You had a responsibility – one job really, to deliver good TV. No one is asking for great, no one expects Shadowhunters to win Golden Globes. No one expects anything besides a plotline that makes sense and is cohesive, words that can drive the story forward, and some enjoyable character moments.
I get it – you, the writers of the second season of Shadowhunters, were left with a monumenta task. Somehow you had to create watchable TV out of the clusterfuck that was Ed Decter’s first “season” of this show. I get that there were already a million plot holes and a million things wrong.
I get it.
I respect the fact that you are have to try to please a million people and book fans and TV fans alike. I get that you are trying to unite a fandom that is so deeply broken that every day in it is a horror show, and that you don’t know what to do. I get that you have to try to rope in a book audience that felt deeply betrayed and disrespected by this show’s first season – because you need them. So I respect the fact that you found a way to introduce Clary’s incredibly important ability to create runes.
What I don’t get? How you allowed the perpetuation of rape culture.
Maybe I am offended because I survived being raped. I survive it every day. Maybe I am offended because I will never forget the feel of someone wrapping their hand around my neck and squeezing it so tight that I thought I was going to die. Maybe it’s cause I will never forget the fear.
See, I can’t understand how you had a house full of raped women in the show for no reason. Really, it’s for no reason. So you could create pulp entertainment that made use of rape for effect? This wasn’t the threat of rape — it was rape that had been enacted a dozen, a hundred times, on women by Iris and her demon. It was rape that Alec and the other “heroes” of our story had no reaction to, didn’t even seem disgusted by. All so you could introduce some monster of the week demon? So you could fill a story hole that you don’t know how to fix? So you could introduce more original characters we’re not interested in, that will take time and story space away from the main characters who desperately need it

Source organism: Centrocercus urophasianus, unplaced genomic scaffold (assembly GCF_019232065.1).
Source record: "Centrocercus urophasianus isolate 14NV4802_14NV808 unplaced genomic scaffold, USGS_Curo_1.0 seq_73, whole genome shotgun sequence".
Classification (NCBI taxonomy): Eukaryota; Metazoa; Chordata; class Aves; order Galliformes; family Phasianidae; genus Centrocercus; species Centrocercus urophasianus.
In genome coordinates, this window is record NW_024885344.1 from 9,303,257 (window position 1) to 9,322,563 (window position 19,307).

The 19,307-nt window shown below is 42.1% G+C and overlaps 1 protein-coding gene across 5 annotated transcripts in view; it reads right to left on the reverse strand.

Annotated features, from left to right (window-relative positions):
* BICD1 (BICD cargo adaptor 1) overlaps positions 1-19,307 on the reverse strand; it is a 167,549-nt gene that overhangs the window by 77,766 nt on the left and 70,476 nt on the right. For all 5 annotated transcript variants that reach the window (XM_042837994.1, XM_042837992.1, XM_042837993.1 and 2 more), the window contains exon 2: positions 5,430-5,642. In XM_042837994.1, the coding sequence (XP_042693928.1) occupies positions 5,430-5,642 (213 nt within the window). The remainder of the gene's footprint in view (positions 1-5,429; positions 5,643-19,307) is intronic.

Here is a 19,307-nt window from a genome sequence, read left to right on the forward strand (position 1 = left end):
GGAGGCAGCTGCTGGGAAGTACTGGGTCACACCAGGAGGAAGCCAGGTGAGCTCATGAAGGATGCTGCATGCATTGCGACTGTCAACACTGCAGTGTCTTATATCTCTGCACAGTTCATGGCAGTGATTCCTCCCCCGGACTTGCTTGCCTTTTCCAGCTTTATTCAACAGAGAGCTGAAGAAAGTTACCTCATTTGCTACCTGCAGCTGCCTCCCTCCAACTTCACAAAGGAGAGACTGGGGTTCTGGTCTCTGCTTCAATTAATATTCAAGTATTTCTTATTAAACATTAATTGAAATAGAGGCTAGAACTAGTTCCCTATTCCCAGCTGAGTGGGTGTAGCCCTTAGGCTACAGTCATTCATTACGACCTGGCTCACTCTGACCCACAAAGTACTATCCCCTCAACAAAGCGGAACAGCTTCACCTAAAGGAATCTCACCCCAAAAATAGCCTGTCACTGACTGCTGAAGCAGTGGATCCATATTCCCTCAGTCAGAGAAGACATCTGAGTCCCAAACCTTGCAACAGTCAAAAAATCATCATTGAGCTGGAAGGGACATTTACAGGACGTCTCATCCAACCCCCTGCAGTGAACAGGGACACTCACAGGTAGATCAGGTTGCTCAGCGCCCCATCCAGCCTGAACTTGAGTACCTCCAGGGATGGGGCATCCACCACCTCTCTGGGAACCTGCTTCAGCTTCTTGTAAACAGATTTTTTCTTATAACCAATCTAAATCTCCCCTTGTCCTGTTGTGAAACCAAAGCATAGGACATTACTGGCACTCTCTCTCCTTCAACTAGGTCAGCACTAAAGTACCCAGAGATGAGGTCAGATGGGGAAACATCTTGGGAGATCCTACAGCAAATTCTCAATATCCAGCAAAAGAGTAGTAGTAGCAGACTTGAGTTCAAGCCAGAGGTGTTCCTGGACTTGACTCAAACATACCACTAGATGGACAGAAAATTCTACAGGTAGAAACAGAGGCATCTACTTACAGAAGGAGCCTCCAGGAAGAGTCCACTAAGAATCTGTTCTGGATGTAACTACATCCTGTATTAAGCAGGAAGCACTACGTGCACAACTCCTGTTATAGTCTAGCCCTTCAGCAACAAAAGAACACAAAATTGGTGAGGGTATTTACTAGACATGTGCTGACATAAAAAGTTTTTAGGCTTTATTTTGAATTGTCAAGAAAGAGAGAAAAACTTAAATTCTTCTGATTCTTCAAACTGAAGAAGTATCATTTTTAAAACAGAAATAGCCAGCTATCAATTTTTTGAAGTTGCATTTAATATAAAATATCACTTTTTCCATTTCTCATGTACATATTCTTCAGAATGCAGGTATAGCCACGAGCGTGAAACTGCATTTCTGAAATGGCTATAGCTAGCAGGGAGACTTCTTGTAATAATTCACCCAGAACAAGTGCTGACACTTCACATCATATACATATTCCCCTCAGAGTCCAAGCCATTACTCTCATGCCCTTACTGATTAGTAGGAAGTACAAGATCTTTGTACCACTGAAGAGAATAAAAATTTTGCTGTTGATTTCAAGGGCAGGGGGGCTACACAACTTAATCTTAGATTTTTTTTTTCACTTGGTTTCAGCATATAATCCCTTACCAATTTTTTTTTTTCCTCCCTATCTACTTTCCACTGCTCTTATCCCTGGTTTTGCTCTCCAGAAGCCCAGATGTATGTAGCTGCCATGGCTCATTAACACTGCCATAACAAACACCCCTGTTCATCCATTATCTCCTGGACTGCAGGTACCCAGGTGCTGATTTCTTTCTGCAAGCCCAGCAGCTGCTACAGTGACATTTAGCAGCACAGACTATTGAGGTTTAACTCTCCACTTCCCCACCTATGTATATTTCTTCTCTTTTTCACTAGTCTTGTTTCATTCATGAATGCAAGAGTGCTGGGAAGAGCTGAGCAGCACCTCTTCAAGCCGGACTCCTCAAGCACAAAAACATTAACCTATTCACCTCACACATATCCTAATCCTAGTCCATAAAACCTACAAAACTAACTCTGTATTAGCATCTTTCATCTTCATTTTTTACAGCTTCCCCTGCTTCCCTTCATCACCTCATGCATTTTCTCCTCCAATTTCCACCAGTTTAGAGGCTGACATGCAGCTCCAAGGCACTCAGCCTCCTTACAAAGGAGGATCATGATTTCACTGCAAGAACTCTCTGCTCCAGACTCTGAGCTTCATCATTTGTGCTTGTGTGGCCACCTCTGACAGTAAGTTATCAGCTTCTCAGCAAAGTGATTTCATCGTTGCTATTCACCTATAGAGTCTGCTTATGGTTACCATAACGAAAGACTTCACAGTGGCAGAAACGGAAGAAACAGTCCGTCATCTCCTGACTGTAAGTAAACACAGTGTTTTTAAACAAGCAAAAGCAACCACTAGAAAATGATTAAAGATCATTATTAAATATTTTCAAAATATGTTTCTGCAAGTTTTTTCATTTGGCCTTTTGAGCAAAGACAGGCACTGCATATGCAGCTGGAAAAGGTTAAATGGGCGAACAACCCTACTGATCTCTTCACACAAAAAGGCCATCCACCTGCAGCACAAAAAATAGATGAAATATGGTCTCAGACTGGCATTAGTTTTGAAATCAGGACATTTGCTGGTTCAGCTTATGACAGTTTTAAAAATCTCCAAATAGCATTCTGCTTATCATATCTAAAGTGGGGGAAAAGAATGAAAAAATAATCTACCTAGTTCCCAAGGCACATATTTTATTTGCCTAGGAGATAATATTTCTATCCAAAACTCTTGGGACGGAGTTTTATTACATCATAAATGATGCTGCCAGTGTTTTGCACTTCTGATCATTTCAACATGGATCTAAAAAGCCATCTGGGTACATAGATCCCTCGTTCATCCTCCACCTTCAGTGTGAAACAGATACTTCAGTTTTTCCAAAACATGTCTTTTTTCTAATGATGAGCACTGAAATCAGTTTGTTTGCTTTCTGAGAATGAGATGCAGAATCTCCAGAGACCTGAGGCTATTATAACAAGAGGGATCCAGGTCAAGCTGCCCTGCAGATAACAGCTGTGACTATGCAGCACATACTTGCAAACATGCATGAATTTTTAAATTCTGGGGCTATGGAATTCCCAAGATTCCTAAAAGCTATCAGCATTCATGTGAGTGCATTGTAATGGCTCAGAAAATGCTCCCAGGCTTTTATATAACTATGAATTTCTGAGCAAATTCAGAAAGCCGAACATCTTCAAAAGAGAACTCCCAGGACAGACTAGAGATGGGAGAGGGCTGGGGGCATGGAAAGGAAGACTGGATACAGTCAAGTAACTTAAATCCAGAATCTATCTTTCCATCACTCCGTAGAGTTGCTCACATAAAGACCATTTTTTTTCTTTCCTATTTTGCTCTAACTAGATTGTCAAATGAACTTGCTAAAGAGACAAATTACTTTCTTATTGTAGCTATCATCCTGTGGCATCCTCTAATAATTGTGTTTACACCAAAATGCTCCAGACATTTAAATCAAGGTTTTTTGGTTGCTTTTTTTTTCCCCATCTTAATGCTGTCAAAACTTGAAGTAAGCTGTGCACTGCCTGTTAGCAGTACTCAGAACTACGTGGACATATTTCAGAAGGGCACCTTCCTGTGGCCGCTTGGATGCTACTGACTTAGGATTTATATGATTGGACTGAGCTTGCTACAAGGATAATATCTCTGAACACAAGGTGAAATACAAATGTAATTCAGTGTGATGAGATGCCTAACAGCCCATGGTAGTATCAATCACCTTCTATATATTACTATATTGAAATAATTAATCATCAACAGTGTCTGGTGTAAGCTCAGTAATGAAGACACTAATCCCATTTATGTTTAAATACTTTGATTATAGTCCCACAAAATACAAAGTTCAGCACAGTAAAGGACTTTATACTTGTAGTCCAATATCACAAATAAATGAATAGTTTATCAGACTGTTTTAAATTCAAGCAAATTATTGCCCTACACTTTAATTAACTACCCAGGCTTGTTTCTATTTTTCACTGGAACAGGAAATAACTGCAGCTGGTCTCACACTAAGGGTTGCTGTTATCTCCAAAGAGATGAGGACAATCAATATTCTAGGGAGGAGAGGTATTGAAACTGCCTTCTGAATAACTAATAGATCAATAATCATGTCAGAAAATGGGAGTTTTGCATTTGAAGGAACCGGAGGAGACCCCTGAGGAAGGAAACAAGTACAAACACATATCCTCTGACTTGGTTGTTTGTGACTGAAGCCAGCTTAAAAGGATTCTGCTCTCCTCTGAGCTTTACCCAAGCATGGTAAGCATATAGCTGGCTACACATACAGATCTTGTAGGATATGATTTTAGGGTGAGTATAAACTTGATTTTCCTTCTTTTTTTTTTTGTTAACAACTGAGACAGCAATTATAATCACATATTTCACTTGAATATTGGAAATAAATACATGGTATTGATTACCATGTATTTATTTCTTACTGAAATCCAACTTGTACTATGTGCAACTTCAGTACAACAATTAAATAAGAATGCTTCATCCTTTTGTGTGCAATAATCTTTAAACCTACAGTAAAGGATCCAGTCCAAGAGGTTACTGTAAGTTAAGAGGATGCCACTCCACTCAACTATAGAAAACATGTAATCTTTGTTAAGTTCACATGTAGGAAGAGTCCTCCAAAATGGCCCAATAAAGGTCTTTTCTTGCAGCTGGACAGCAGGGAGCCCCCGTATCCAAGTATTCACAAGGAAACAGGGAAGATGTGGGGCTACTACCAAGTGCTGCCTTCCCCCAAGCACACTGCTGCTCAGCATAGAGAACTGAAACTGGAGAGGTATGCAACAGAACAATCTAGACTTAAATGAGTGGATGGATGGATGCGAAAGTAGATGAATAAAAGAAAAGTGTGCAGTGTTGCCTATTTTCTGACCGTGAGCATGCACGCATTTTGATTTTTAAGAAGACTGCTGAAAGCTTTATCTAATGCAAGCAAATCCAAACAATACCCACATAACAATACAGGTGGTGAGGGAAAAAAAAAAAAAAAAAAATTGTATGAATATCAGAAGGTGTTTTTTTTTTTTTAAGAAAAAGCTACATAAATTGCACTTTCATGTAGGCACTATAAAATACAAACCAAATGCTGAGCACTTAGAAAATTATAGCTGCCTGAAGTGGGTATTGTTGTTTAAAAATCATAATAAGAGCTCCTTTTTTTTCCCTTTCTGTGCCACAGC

Rape can have its place in a story. No one wants a policy of total silence on topics that affect real women every day. The idea of exploring the darkness of the existence of warlocks, almost all of whom are born from rape, wouldn’t be a problem. The fact that Clary was almost raped but remained unaffected and that the house full of raped women was a prop of the week that the Shadowhunters don’t seem interested in investigating? That’s a problem.
Even then, I could have just written a really bad review. I would have left it at that. But the show runner and members of the cast decided to make jokes about the situation. Jokes.
And it makes me sick to my stomach.
Let me give you some facts about rape –
· 1 in 4 women and 1 out of 6 men are sexually abused in their lifetime; Department of Justice)
· In 8 out of 10 rape cases, the victim knows the attacker; (Department of Justice)
· Nearly 6 out of 10 sexual assaults occur in the victim’s home or the home of a friend, relative or neighbor; (Department of Justice)
· 13.3 percent of college women say they have been forced to have sex in a dating situation; (Journal of Interpersonal Violence)
· Only 28 percent of victims report their sexual assault to the police; (Bureau of Justice Statistics)
Date rape is not something to joke about. I was raped on a date. I attempted suicide from it. My life was changed in a way that I can never describe. Let me tell you what I can’t do because of it. Think about these before you make fun of rape.
· I can’t hold a relationship
· I can’t sleep through the night
· I can’t be stuck in an elevator
· I can’t ride in a car with a man unless there are others present
· I can’t hold normal conversations
· I can’t sleep in the dark.
· I can’t let anyone hug me.
And that barely covers the tip of the iceberg.
So when you write about something about rape, when you make a joke about rape – think twice. There are people out there listening. There are people whose life has been affected by it. I don’t get to make jokes about it, because I live it. Daily.
For the rest of my life.
And the fact that you decided to take it so casually – that you could joke about the attempted rape of a main character and the rapes of many minor characters… you perpetuated rape culture.
Sure, I get we got to see Clary’s power. But there were a million other ways to do that. The moment in the book where we discover what she could do was immensely cinematic. I wish I’d been able to watch that instead of the triggering nightmare I got instead.